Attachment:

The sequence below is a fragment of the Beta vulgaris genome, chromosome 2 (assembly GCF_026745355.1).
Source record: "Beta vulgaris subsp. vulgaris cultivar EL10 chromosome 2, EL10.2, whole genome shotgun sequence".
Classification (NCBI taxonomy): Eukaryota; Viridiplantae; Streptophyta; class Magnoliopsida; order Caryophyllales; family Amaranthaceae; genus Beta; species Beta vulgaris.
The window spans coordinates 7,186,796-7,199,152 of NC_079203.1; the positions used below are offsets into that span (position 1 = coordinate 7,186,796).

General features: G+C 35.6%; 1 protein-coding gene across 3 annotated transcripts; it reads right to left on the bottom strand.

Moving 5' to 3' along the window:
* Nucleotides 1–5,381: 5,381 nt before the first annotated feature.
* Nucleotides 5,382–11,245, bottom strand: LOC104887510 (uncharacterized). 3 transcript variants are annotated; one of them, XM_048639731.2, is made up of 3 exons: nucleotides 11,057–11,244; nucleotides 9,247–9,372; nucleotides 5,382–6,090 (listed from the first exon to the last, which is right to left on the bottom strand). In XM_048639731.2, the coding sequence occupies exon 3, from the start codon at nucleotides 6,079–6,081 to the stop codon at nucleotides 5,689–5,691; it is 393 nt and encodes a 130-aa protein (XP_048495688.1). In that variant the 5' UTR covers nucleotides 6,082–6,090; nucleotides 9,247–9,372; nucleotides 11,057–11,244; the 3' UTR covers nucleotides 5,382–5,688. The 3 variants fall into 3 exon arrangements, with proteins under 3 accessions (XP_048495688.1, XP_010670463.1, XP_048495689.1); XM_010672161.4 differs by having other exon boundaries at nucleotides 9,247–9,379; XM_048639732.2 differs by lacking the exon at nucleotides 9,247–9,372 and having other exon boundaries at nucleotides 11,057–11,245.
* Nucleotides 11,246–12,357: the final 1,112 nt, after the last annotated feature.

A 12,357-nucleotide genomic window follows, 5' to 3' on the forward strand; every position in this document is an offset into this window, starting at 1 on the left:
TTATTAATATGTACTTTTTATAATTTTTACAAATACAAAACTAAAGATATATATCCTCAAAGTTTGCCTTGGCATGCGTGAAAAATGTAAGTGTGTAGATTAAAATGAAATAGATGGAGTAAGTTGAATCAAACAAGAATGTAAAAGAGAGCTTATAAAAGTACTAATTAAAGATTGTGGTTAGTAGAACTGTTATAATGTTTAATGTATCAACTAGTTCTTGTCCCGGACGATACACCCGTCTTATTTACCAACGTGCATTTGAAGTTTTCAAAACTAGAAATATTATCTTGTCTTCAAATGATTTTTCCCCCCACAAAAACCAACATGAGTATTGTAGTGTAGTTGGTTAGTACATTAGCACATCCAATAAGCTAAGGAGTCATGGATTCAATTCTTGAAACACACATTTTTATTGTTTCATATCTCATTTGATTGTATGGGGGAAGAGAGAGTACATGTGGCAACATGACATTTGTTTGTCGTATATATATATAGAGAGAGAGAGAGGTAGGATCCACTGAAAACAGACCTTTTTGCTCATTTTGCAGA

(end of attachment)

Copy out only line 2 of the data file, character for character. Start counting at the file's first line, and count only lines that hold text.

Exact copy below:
Source record: "Beta vulgaris subsp. vulgaris cultivar EL10 chromosome 2, EL10.2, whole genome shotgun sequence".